Tuesday 10 November 1668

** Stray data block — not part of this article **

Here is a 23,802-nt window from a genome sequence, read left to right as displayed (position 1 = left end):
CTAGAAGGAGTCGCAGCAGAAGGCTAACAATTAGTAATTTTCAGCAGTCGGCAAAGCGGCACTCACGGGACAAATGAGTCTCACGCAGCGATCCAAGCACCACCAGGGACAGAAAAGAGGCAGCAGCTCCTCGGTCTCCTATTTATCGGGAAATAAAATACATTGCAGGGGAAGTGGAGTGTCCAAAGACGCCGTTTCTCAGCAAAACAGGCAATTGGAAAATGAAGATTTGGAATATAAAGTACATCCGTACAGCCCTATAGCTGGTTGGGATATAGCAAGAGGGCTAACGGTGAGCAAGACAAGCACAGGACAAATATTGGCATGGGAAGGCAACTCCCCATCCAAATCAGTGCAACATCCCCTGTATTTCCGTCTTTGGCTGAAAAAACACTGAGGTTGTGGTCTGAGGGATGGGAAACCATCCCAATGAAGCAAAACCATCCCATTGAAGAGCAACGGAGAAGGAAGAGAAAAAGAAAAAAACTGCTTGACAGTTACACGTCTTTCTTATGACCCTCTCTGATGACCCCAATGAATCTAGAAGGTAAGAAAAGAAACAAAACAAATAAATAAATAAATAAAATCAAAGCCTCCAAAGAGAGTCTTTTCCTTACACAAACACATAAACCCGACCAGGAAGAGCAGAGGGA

Up, and my wife still every day as ill as she is all night, will rise to see me out doors, telling me plainly that she dares not let me see the girle, and so I out to the office, where all the morning, and so home to dinner, where I found my wife mightily troubled again, more than ever, and she tells me that it is from her examining the girle and getting a confession now from her of all … which do mightily trouble me, as not being able to foresee the consequences of it, as to our future peace together. So my wife would not go down to dinner, but I would dine in her chamber with her, and there after mollifying her as much as I could we were pretty quiet and eat, and by and by comes Mr. Hollier, and dines there by himself after we had dined, and he being gone, we to talk again, and she to be troubled, reproaching me with my unkindness and perjury, I having denied my ever kissing her. As also with all her old kindnesses to me, and my ill-using of her from the beginning, and the many temptations she hath refused out of faithfulness to me, whereof several she was particular in, and especially from my Lord Sandwich, by the sollicitation of Captain Ferrers, and then afterward the courtship of my Lord Hinchingbrooke, even to the trouble of his lady. All which I did acknowledge and was troubled for, and wept, and at last pretty good friends again, and so I to my office, and there late, and so home to supper with her, and so to bed, where after half-an-hour’s slumber she wakes me and cries out that she should never sleep more, and so kept raving till past midnight, that made me cry and weep heartily all the while for her, and troubled for what she reproached me with as before, and at last with new vows, and particularly that I would myself bid the girle be gone, and shew my dislike to her, which I will endeavour to perform, but with much trouble, and so this appeasing her, we to sleep as well as we could till morning.